By Anna Gay on | No Comments
In the world of photography, there's a hidden feature that can significantly enhance your shooting experience by allowing greater control and precision over your shots: BACK BUTTON FOCUS (BBF), often referred to as back button autofocus.
Back button focus, in its simplest form, shifts autofocus from the shutter button to a dedicated button on the rear of your camera (hence the name back-button). Rather than continuously pressing the shutter button halfway to focus and then capturing an image, back button focus enables you to lock focus separately from the shutter button. Most cameras also allow you to remove the focusing function from the shutter release button, which will help if you ever want to focus and then recompose your shot.
Now, you may be asking yourself, "What's the big deal with back button focus, and why should I go through these extra steps to activate this feature?
In this comprehensive guide, I will explain what back button focus is, why it's useful (including real-life scenarios), and how to activate it on various camera models, including Nikon, Canon, and Sony.
Now that you understand the advantages let's explore several real-life scenarios in which back button focus becomes an invaluable tool:
Let’s say you are photographing a wedding, and during the ceremony, the couple will be in the same spot for an extended period of time. By using back button focus to select the focus ONLY ONCE and having the ability to continuously press the shutter without the camera refocusing for every shot, you will be able to more easily capture facial expressions and gestures that happen within a fraction of a second.
As you may or may not know, you can miss some really great moments if you have to continuously refocus during a wedding ceremony!
Even when shooting portraits, subjects are rarely entirely still, especially children, who are often in constant motion.
With back button focus, you can achieve precise initial focus on your subject's eyes or any specific point of interest in the frame. Once established, you can use continuous autofocus to efficiently track moving subjects while maintaining that initial focus point.
This dynamic focusing technique allows you to efficiently follow your subject's motion, ensuring that your images remain sharp even when capturing candid moments or spontaneous expressions.
Back button focus may seem best suited for stationary subjects, but it's equally valuable for capturing moving subjects.
For example, suppose you are shooting a sporting event and have a particular subject you want to focus on. In that case, you can lock focus on the intended subject without worrying about the camera autofocusing on something else (i.e. other players, referees, spectators, etc.).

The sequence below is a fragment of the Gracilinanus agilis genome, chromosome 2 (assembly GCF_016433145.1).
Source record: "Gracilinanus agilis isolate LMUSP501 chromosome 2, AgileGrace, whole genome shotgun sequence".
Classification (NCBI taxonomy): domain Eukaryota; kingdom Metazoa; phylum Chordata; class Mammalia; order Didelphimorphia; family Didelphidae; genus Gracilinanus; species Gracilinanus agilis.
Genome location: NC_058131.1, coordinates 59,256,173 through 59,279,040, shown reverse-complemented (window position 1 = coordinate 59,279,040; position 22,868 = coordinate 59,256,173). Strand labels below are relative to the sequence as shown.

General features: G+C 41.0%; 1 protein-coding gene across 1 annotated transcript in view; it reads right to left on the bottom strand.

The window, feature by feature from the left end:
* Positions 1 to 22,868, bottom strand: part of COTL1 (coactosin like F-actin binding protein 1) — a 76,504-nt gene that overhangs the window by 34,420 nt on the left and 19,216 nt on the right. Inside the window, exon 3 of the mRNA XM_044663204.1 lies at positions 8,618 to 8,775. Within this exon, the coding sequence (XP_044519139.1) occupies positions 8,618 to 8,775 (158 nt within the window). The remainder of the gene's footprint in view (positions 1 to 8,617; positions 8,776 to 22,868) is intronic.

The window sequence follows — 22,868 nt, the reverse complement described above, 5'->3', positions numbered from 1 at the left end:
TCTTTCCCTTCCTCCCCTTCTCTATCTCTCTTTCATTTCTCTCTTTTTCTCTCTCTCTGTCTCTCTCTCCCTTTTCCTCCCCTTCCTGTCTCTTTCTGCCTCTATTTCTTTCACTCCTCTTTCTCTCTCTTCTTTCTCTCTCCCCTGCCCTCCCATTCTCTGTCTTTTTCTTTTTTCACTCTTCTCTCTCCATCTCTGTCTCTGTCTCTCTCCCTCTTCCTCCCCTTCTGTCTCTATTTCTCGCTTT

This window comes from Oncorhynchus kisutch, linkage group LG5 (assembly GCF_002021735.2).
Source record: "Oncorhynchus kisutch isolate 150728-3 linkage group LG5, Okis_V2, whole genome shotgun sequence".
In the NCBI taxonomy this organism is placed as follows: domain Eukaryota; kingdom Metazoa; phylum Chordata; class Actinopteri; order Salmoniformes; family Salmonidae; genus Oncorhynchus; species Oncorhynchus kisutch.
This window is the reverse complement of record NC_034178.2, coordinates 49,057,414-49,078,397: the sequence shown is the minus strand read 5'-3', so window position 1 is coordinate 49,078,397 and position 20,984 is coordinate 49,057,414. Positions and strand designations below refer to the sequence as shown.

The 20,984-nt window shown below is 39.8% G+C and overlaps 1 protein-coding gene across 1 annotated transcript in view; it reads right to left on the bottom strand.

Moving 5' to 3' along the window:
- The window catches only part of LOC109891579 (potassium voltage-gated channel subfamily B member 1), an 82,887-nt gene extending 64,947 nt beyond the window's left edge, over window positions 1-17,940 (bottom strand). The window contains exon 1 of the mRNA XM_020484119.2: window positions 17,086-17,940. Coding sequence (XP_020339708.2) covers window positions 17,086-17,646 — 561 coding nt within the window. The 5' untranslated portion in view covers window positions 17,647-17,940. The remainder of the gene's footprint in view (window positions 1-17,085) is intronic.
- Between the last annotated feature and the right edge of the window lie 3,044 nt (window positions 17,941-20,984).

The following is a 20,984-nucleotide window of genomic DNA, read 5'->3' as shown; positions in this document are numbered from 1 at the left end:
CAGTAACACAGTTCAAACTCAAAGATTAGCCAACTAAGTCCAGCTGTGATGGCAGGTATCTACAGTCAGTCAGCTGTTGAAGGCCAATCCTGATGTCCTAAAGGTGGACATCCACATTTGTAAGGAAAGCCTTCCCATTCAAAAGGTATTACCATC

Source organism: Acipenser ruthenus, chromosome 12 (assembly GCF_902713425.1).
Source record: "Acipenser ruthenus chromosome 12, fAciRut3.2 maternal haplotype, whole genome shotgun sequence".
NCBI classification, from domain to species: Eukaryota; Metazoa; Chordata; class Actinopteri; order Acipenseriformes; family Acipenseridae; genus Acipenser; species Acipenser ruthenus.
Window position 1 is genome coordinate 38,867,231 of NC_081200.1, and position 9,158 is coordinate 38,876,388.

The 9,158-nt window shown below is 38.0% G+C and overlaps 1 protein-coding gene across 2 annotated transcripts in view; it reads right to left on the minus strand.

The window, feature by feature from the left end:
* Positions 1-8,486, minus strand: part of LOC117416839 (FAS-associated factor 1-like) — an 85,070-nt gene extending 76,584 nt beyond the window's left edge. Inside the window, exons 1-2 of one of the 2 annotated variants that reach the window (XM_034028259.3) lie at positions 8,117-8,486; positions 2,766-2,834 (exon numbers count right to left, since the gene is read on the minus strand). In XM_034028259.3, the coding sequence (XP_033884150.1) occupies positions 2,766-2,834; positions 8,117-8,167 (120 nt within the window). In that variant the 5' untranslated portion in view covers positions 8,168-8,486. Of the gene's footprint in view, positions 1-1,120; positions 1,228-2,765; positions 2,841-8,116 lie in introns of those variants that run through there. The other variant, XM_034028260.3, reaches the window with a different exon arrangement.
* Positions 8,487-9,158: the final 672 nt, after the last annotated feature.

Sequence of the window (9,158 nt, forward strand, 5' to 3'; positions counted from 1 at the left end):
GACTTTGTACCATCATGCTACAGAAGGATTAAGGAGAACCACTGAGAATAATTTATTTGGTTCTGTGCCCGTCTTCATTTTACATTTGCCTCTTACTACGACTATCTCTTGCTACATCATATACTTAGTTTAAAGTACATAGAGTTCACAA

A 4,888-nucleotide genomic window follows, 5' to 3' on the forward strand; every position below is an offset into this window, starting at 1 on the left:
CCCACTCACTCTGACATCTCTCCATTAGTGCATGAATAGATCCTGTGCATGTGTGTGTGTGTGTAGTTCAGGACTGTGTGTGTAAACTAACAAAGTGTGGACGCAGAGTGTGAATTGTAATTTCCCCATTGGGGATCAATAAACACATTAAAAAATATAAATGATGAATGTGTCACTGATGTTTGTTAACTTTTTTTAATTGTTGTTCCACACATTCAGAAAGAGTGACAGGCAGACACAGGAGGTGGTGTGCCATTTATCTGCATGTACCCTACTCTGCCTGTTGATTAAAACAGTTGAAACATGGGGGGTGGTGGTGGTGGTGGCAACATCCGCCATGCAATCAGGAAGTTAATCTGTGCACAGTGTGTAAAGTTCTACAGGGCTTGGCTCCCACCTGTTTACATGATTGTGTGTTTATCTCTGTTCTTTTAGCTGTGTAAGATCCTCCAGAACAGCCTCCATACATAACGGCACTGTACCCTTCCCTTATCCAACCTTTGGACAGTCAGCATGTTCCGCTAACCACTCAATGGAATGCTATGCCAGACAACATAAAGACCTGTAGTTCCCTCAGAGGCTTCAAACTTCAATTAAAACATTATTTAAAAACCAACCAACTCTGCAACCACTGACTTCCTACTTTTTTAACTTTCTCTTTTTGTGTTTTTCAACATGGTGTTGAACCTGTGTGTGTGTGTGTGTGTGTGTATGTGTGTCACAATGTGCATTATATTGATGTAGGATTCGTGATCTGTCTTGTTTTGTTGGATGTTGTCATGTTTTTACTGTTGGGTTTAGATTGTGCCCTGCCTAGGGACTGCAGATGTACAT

The process of enabling back button focus varies from camera to camera. However, the typical steps involve assigning the focusing function to a specific button on the back of your camera. Here's a brief overview of how to do it on Nikon, Canon, and Sony cameras:
Here are the steps to activate the BBF feature on your Nikon D7000. This will give the AE-L/AF-L button the ability to focus and take that ability away from the shutter button (These steps will be very similar for most Nikon cameras).
Follow these steps to activate the BBF feature on your Canon 5D Mark II. You must be in M, Av, Tv, or P modes to activate this feature. Back button AF will not work in full auto mode.
Here are the differences between options 2 and 3:
Option 2 activates the back button AF, removing AF control from the shutter button. The shutter button will still fire the shutter, though. With this option, the camera metering is updated every time you take a shot, so if you are shooting in Shutter or Aperture priority, the camera will still automatically adjust these values to compensate for any changes in lighting.
Like option 2, this setting shifts the AF from the shutter button to the back button. However, it also locks the metering. So, the shutter and aperture values you have when you lock the focus will be applied to all subsequent shots. This feature is helpful if you are shooting in lighting conditions that will not change, such as a studio.
If you need additional help enabling the back button focus feature, refer to your camera manual or download a copy through the manufacturer's website. Here is a list of popular camera manufacturers, with links to their camera manual libraries so you can locate yours quickly:
As with any new technique, becoming proficient in back button focus may take some practice. However, you will find it a handy and powerful feature once you've familiarized yourself with it. I was hesitant to use it initially, but once I tried it, I never went back.
By setting your camera to continuously focus, you can hold down the back button to maintain continuous focus. This feature is excellent for moving subjects and portraits where subjects aren't perfectly still.
Some novice photographers might initially view back button focus as an unnecessary complication. However, most experienced photographers observe a notable improvement in image sharpness and focus accuracy. Back button focus also reduces the number of accidental captures.
Before your next photoshoot, consider giving back button focus a try. You may find that it becomes an indispensable feature in your photography toolkit, enhancing your ability to capture breathtaking moments with precision and ease.
Do you have any questions or comments about Back Button Focus? Leave us a comment below - we would love to hear from you! And PLEASE SHARE our tutorial using the social sharing buttons (we really appreciate it)!
Anna Gay is a portrait photographer based in Athens, GA and the author of the dPS ebook The Art of Self-Portraiture. She also designs actions and textures for Photoshop. When she is not shooting or writing, she enjoys spending time with her husband, and their two cats, Elphie and Fat Cat.